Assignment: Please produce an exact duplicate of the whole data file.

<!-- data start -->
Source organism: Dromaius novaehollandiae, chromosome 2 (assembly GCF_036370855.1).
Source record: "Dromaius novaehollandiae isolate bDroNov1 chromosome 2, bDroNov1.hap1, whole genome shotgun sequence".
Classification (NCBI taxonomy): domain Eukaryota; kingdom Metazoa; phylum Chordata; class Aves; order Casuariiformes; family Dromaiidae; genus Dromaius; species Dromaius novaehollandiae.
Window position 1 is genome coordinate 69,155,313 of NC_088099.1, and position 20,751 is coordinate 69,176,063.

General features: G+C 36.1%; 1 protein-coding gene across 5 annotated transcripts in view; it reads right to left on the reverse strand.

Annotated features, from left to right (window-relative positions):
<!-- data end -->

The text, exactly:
Source organism: Dromaius novaehollandiae, chromosome 2 (assembly GCF_036370855.1).
Source record: "Dromaius novaehollandiae isolate bDroNov1 chromosome 2, bDroNov1.hap1, whole genome shotgun sequence".
Classification (NCBI taxonomy): domain Eukaryota; kingdom Metazoa; phylum Chordata; class Aves; order Casuariiformes; family Dromaiidae; genus Dromaius; species Dromaius novaehollandiae.
Window position 1 is genome coordinate 69,155,313 of NC_088099.1, and position 20,751 is coordinate 69,176,063.

General features: G+C 36.1%; 1 protein-coding gene across 5 annotated transcripts in view; it reads right to left on the reverse strand.

Annotated features, from left to right (window-relative positions):